One of the biggest takeaways from that experience was... well, we had to reshoot some things for that and most of what we wanted to get were reaction shots. And J.J. [Abrams] was like, "I always forget to get reaction shots. You're so consumed with getting all the elements to a set piece, sometimes you lose the most important thing." So I was obsessed this time around about getting everything we need. It's so essential to really make an action scene not just feel exciting but frivolous, you've got to really make it feel rooted in the characters' experience. You need to get those reaction shots. It's such a simple notion and sometimes the most obvious thing can escape you, and so I was comforted that I'd made the same mistake that J.J. sometimes makes, or perhaps had made early on in his career and that he'd learned from. That lesson really propelled me to take this movie a little more seriously.
It's interesting that you say that, because you're working with an antagonist here who is invisible most of the time. So you sort of have to focus on the reaction. What were the biggest challenges of having an enemy that you can't really see?
There's this funny thing in that, a lot of people argue that what makes Jaws such a great horror film is that you don't see the shark. Everyone making a thriller or a horror film always says, "It's all about what you don't see." I really see it as the opposite. I think it's about what you do see. The thing I always thought was remarkable about Jaws was that we get that point of view shot, that we see the buoy moving and being pulled. In Jurassic Park, it's not that we don't see the T-Rex for so long, it's that we do see the cup vibrating. It's about finding those moments of things that we do see. So that idea really fuelled stuff like our tallgrass sequence, where the grass is moving and you know what that implies; you see the trail of blood coming towards them, and you know what that implies. So, I really enjoyed really honing in on how even the Predator in cloaked mode can be a lot of fun and intense for the audience.
Can you talk a little bit about working with Amber, and how she came to be cast in the film?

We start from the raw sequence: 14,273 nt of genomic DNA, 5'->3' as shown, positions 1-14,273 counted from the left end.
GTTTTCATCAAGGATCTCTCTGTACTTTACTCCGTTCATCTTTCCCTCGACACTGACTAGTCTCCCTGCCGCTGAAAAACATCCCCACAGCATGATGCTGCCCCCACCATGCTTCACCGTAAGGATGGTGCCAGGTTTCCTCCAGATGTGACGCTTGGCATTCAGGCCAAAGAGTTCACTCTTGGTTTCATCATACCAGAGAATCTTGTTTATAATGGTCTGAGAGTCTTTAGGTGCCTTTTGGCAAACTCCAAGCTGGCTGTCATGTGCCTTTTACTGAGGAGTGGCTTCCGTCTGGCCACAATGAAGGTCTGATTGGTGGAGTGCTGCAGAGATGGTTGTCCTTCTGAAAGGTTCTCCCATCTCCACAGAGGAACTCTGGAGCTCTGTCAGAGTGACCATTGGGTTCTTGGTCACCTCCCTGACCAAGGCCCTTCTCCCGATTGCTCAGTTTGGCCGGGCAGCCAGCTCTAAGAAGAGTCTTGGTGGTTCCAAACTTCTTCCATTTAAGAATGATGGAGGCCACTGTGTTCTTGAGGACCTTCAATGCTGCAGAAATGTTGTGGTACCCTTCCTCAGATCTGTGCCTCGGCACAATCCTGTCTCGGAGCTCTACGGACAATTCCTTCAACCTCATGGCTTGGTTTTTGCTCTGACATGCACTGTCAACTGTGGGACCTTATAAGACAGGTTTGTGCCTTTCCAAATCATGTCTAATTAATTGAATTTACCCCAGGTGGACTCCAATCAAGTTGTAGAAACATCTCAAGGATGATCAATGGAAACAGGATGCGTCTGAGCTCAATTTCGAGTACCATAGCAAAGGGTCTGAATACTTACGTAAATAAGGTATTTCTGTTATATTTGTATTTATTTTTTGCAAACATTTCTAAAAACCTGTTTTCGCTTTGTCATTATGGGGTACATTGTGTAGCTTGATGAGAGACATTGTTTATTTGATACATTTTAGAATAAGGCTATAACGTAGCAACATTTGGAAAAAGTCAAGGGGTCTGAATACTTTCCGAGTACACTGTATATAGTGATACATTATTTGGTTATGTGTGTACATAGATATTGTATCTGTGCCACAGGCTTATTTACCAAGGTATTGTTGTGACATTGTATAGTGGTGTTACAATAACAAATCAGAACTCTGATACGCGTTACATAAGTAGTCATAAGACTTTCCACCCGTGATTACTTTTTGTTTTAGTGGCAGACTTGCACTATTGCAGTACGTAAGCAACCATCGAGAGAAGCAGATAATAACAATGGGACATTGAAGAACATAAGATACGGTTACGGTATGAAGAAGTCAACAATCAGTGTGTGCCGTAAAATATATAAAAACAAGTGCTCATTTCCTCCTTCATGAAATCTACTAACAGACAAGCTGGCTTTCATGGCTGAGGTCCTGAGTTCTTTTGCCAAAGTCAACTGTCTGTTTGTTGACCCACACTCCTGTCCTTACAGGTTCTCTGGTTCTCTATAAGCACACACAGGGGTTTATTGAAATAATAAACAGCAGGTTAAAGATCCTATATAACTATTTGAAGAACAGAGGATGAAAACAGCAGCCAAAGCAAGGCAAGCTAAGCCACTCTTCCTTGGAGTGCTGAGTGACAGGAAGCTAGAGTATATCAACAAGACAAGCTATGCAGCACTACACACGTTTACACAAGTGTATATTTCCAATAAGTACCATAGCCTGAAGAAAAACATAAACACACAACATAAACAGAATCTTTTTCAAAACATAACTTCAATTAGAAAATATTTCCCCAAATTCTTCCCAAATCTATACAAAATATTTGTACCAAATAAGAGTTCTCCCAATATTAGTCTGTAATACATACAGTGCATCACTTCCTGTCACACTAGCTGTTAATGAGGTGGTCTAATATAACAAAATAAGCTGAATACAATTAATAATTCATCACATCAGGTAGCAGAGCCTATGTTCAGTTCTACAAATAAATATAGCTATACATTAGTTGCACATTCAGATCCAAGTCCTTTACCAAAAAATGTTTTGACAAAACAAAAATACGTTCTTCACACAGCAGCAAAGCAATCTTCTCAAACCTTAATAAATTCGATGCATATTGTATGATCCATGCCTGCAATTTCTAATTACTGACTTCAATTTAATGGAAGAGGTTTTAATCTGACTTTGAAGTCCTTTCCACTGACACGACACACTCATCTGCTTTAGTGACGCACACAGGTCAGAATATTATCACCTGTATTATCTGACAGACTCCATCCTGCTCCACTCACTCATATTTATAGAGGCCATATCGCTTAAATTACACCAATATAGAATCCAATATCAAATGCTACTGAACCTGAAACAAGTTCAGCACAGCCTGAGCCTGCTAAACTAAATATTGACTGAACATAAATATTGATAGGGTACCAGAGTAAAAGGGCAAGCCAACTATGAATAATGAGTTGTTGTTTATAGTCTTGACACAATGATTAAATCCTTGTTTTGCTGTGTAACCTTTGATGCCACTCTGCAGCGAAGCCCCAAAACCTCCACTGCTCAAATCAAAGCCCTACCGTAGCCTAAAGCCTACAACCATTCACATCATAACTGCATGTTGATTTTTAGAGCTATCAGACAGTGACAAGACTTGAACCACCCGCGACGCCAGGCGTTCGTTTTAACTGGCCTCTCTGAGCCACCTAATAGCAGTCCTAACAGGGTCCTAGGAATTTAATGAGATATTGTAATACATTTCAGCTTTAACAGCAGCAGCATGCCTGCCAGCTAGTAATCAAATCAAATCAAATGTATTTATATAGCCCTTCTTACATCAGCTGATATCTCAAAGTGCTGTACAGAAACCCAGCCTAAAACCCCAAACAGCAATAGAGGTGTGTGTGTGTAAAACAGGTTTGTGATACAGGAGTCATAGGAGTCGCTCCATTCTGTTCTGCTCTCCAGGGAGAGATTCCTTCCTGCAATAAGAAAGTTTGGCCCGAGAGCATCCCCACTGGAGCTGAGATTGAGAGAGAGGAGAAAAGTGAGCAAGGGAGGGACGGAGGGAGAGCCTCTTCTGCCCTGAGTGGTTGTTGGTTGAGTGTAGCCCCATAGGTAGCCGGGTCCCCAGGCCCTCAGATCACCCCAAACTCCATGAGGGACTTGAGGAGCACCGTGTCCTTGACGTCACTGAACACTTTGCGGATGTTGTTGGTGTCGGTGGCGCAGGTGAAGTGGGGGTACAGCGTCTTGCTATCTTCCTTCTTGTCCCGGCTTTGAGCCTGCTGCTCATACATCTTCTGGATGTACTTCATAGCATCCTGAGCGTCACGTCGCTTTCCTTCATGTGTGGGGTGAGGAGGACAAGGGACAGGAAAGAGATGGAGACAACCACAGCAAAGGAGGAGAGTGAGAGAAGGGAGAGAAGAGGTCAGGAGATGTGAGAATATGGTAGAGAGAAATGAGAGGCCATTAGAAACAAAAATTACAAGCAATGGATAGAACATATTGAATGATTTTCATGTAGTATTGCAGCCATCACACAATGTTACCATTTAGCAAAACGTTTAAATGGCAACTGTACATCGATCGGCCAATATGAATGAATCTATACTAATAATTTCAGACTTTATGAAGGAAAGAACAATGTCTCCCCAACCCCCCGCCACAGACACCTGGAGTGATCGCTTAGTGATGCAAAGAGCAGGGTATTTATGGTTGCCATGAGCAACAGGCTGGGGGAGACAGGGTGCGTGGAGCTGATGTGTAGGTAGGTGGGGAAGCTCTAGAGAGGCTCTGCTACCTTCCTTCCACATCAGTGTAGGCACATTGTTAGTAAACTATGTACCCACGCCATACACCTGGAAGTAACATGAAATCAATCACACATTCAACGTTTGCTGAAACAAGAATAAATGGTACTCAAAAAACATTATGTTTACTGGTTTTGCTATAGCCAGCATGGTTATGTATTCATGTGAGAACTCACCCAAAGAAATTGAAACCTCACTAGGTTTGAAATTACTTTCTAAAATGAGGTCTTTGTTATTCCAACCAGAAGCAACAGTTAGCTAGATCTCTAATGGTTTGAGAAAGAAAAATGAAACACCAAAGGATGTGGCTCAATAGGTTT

Man, so much of this movie is nonverbal and expressed through action, and when she auditioned, we did a version of the scene between her and her mother without any words. She could only communicate through her eyes and her behaviors, and it was such a moving experience watching that performance. There was sort of a physical component to her audition, too, and she just never stopped digging into the emotional beats, even when she was just like crawling and running and jumping over some mats stacked up. She was really an obvious choice.
Working with her was a lot of fun, too. She's a good hang, and it's so essential to moviemaking, to have a great experience. Not only is it just a good thing to be in a positive work environment, but it just breeds creativity when people feel comfortable and are excited about having ideas and making things better. Amber was constantly finding ways to make the movie better, and I think she delivers a really incredible emotional and physical performance.
Can you talk a little bit about working with the animals? You have the dog in there, and you've got some rabbits and a wolf, right? What was that like?
The wolf was like a hybrid-wolf dog and yeah, we did have a rabbit and we did have that dog (laughs). The writer Patrick Aison and I were very inspired by Fury Road, and Road Warrior is one of my favorite movies as well, and I love the image of Mad Max and Dog and love the dog in that film and love that idea. We knew that so much of the movie was just going to be Amber out there on her own, we wanted to give her a little buddy but we did not realize that it would be so challenging to work with such a joyful and spirited little animal on set. But I think that's the other part of the movie; that bond, that kinship between them. As we went on, as much as we were trying to find a way to get the dog out of the scene because he was so hard to work with, we actually ended up giving him more to do because it just started to become so clear that scenes were getting better with him. Even in some action scenes, the dog gets to participate in fun ways. It ultimately was a good time, though quite challenging, for sure.
This is being released with a Comanche dub, which seems like a benefit of it going straight to streaming. What does that mean to the movie, and what does that mean for you as well?
The initial intention was to have the film done in Comanche. So in some regard, it's like, "Okay, cool. there's a version of this movie that is without any artifice". It's like, "This is how it would sound and how it would be." Not a lot of people speak Comanche and this could almost be like a teaching tool, to encourage people to continue to learn that language and that it's captured. So much Native American history, so much Comanche history is oral. So, to have a tool now, that solidifies something and makes it permanent is so cool. Movies are forever – for as long as we have technology, anyway. So, I think it's wonderful to have it, and to fully represent the culture and the peoples that we're portraying.
Prey is set to premiere on Disney Plus on August 5 in the UK, and on Hulu in the US on the same day. If you've already penciled its release date onto your calendar, then check out our list of what other upcoming movies are heading our way in 2022 and beyond.